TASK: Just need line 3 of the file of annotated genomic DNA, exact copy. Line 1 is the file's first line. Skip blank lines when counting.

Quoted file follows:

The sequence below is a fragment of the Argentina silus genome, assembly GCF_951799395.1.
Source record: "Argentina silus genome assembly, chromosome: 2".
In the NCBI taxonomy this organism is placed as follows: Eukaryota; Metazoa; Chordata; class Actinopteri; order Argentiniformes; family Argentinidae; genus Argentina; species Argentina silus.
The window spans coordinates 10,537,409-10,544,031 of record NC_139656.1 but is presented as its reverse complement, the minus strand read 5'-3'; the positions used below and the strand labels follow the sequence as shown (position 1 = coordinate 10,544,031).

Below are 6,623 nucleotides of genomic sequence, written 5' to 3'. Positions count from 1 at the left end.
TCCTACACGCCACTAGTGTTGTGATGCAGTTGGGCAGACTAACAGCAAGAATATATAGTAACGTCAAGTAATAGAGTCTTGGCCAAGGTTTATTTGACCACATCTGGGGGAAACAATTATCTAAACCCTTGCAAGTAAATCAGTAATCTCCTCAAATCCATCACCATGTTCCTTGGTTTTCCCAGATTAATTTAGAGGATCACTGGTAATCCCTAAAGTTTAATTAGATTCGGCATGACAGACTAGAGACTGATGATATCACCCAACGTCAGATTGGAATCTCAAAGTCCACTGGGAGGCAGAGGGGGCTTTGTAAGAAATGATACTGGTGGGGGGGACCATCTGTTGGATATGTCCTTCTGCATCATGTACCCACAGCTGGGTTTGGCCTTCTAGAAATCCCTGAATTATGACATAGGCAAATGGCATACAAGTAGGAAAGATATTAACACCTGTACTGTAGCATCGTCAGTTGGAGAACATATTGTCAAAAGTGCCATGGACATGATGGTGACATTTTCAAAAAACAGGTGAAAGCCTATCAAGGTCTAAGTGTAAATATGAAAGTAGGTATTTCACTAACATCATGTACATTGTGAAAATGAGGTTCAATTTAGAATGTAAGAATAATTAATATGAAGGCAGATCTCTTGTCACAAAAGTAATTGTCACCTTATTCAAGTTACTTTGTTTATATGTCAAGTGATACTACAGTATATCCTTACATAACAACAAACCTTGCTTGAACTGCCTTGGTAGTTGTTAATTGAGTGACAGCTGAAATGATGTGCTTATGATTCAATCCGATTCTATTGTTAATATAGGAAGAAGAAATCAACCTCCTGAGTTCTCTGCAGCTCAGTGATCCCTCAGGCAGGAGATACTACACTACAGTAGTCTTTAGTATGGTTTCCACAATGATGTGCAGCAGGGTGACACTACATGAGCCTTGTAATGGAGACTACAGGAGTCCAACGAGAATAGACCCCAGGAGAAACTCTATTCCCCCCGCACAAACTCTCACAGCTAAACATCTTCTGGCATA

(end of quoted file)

In the NCBI taxonomy this organism is placed as follows: Eukaryota; Metazoa; Chordata; class Actinopteri; order Argentiniformes; family Argentinidae; genus Argentina; species Argentina silus.